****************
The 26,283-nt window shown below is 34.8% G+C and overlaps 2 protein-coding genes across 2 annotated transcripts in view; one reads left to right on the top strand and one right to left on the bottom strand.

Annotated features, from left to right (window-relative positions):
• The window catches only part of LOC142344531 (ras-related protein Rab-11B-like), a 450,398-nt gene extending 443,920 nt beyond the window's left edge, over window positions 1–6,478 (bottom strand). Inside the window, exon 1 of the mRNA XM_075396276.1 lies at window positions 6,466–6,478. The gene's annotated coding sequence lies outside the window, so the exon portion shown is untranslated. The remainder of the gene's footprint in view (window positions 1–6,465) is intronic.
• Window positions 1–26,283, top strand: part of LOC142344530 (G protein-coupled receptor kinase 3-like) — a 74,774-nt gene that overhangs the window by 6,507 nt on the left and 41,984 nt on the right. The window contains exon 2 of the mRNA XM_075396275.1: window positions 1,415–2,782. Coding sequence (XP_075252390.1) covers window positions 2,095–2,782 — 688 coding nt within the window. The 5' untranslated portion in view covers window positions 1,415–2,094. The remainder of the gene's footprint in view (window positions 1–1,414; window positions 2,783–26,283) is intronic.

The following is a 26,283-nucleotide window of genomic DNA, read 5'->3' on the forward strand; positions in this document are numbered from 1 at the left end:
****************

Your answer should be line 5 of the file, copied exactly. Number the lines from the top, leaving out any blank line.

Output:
The following is a 26,283-nucleotide window of genomic DNA, read 5'->3' on the forward strand; positions in this document are numbered from 1 at the left end: